Is it like being born and dying?  That in the end, we have to do it alone?

There’s so much to think about and learn in life— I am stunned by how much of it can happen while I am running.

I can hardly wait for the next race.

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Madonna and Me

June 18, 2010

I’m running.  Fast.  I round the steep, short hill that flows down to Pebble Beach and I think, Wow.  Sunday is my first real road race. I have a flashback to the eighties and instead of hearing The Black Eyed Peas pumping into my ears from my iPod, I hear Madonna’s husky, youthful voice.  “I made it through the wilderness.  Somehow I made it through….like a virgin…” and realize that’s just how I feel.

I’ve been passed by plenty of runners, and have passed just as many on my running route over the past few years.  But I’ve never run with the intent to pass, or experienced the possibility (or the reality) of the slight humiliation that comes with being outrun.  I run because I love the way it feels, and because I love the effects running has on my body and on my psychological well-being.  So far, when another runner passes me, I wave hello and just keep going.  I know there are faster runners out there than I;  it never mattered before.  Now, somehow, I think it might.

The Rockport Father’s Day Race is this Sunday.  There’s both a 5K and a 10 K loop, and I have chosen to run the 10K.  The route is my regular everyday route, which is so familiar by now I think I could run it with my eyes closed.  Sue, my running partner, suggested we register and run the race together and I guess it’s time to get over whatever barriers I have around running a race and just do it.

I spent this running week preparing.  Monday I woke up at 5:30 and ran the race route plus a little more.  Tuesday I did plyometric drills and core work.  Wednesday I ran the race route again, focusing on speed.  Thursday I ran a beautiful, easy, long run, 12 miles, and my average speed was an 8 minute mile.  Today I ran a recovery run, part of it with my friend Michelle, and we just took it easy, chatting about eating vegan and how challenging it can be in restaurants and with friends.  Tomorrow is a rest day, just cycling with a friend early in the morning.  Then, Sunday, the race.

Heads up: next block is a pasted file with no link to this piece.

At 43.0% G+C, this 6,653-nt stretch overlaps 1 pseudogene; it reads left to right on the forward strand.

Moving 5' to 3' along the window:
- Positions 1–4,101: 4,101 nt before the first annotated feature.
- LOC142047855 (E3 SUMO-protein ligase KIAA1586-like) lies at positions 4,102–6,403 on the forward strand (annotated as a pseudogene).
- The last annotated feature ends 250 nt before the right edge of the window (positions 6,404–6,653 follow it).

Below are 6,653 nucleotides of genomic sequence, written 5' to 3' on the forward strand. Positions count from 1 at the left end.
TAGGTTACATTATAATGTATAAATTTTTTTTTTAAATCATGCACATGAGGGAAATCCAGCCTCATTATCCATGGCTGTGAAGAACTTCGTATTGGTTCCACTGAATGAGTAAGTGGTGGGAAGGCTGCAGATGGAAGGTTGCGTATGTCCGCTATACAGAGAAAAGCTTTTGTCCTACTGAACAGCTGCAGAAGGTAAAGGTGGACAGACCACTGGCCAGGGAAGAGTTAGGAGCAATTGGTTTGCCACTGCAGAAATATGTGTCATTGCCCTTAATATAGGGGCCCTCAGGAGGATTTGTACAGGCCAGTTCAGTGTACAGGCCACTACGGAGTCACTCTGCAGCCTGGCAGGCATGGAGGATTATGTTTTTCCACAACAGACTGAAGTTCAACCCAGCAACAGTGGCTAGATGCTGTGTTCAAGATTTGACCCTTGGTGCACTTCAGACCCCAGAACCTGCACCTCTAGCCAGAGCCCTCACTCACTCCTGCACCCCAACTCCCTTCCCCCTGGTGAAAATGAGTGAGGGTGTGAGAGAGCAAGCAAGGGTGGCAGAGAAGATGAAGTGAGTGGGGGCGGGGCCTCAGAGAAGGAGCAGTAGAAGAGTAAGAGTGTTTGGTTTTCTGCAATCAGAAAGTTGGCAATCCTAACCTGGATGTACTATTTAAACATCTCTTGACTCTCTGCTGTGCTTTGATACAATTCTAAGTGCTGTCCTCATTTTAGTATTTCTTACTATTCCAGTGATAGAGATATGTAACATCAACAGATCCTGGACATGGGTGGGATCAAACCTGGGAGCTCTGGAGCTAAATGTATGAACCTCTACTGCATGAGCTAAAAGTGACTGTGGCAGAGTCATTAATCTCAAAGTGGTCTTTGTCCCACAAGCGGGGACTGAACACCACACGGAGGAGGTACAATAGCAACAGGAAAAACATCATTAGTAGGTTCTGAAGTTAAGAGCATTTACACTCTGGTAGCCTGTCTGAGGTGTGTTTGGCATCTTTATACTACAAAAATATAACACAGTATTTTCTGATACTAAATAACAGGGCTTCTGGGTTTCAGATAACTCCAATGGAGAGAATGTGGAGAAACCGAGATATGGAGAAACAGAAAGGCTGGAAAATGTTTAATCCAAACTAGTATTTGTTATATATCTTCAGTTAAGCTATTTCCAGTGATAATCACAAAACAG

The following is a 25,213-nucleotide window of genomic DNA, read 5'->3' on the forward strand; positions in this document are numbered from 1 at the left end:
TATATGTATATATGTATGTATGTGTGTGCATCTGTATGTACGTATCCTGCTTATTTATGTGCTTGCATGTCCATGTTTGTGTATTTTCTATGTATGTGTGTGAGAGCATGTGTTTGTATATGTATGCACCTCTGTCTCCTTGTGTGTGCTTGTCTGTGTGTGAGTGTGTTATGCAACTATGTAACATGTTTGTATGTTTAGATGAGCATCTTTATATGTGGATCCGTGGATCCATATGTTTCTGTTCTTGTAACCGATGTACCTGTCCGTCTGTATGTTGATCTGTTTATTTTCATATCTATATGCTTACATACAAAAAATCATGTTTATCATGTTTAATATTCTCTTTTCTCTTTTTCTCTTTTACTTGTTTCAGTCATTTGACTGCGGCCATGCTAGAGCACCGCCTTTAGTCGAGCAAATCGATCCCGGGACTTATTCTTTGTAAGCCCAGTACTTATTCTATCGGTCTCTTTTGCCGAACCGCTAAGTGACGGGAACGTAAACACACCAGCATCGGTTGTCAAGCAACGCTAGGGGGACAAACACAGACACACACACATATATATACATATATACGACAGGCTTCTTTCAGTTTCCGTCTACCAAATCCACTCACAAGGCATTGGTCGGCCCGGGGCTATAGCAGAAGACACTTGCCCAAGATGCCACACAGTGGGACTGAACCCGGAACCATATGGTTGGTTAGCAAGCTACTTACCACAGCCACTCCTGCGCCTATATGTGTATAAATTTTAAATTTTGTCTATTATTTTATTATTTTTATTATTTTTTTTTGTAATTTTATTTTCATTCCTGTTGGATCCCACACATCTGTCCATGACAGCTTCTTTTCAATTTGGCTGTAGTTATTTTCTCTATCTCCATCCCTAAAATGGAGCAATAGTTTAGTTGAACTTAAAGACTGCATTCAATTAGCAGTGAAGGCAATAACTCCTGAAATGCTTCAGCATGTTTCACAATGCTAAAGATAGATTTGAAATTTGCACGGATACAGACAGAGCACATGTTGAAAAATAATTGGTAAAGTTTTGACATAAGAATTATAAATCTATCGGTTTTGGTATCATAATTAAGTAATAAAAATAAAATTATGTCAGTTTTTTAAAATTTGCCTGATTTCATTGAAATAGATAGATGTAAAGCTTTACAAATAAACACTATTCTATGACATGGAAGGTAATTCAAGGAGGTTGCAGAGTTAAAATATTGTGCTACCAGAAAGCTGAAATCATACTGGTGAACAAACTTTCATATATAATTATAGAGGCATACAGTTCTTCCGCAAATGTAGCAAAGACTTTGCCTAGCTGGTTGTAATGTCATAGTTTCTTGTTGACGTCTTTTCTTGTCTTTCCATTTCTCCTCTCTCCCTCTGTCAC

As I ran on the route on Monday, “Like A Virgin” kept playing in my head.  I rewrote the lyrics to suit running instead of sex, humoring myself with revised lyrics like “in a race for the very first time” and “I made it up the hill.  I have a strong will” and “Gonna give it my best, My fear is fading fast. Sweating like a boy, Not gonna come in last”, and “Oh oh baby, I can hear my heart beat for the millionth time.”

The thought of running in a crowd instills both excitement and anxiety.  Will I be able to get my rhythm with all those other runners panting in my ear?  Will I do myself in by starting too fast and losing steam later on in the race?  Will I get my first ever cramp and have to walk?  Or will I fly like I’m alone on the road and not worry about what’s going on around me?

I’m not sure if I care about placing so much as just beating my own regular time, but there’s some little part of me that is wound like a tight spring set to release full force.  Like A Virgin:  In a Race for the Very First Time.

Absence Makes the Heart Ache

June 12, 2010

My husband’s mother, Charlotte, died on May 12 of this year.  She had not been feeling very well for a while—I’d say for at least several months, but was one of those women who sometimes masks her feelings when things aren’t right.  The mask was not just to fool those around her.  I think it was to hide and protect herself from the scrutiny that comes from living in close proximity to her family.  She lived next door to us.  We saw her often, and I was the one she depended on to take her to her doctor’s appointments and do her little errands when she wasn’t feeling up to doing them herself.